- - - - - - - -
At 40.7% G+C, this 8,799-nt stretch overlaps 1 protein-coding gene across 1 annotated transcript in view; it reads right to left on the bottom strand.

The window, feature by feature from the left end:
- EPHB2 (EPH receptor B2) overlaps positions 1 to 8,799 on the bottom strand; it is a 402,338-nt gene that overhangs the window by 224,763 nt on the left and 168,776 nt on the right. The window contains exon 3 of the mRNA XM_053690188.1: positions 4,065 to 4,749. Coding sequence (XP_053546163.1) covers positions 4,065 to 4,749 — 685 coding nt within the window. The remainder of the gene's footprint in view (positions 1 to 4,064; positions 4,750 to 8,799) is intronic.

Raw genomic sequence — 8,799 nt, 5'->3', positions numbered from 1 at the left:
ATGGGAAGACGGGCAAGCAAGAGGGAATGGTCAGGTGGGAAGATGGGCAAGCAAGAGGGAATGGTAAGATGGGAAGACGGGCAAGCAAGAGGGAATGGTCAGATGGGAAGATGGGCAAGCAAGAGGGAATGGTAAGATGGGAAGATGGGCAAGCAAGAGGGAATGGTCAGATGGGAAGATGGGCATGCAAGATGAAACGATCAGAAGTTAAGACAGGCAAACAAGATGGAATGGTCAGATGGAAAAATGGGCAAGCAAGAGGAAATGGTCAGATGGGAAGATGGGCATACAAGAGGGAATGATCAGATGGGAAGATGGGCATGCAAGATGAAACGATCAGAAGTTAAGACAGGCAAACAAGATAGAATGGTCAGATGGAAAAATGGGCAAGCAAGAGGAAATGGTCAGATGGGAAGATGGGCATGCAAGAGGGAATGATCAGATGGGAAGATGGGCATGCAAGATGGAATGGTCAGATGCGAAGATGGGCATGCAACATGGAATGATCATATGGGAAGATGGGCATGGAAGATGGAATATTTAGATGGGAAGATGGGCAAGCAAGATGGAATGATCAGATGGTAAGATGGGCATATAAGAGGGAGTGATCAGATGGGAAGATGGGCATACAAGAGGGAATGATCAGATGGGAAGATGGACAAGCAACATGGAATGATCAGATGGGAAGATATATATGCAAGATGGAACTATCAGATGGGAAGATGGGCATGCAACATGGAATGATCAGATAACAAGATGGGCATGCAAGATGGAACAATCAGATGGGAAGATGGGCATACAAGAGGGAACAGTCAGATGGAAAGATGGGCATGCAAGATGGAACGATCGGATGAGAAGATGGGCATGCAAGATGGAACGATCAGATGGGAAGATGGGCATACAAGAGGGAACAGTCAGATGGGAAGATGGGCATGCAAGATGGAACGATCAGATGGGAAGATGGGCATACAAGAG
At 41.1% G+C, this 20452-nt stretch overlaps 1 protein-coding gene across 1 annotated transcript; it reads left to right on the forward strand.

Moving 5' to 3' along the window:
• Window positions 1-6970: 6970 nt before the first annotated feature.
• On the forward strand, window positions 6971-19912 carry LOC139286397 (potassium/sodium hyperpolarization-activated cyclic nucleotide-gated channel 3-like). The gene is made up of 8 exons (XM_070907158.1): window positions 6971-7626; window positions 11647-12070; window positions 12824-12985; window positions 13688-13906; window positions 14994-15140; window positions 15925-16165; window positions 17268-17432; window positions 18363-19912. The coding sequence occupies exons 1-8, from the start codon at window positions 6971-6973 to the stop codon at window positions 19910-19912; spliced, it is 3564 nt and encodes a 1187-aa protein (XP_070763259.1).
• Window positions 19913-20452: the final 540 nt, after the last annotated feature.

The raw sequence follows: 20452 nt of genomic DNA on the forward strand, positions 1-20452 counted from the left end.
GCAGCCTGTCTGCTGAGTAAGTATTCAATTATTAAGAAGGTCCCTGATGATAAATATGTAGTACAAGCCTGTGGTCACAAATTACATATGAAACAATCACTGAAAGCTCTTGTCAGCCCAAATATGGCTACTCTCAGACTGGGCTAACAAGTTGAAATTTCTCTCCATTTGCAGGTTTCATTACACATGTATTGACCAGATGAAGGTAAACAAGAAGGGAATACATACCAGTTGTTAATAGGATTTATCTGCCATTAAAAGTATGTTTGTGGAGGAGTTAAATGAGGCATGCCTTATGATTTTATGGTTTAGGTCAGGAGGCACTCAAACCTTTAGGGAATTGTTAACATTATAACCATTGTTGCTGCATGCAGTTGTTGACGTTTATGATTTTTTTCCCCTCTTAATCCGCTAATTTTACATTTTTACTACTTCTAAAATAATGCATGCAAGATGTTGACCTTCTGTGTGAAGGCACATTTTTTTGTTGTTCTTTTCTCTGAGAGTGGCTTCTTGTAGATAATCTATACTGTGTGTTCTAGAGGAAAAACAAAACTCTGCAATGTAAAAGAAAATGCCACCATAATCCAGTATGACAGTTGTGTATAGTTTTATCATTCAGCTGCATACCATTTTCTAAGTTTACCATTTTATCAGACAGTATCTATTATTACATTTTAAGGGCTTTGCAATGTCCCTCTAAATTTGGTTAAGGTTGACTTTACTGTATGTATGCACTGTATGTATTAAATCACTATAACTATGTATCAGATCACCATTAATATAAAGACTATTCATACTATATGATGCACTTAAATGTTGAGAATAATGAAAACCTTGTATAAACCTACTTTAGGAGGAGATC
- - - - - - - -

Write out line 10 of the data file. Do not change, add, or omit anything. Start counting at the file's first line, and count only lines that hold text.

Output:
• Window positions 19913-20452: the final 540 nt, after the last annotated feature.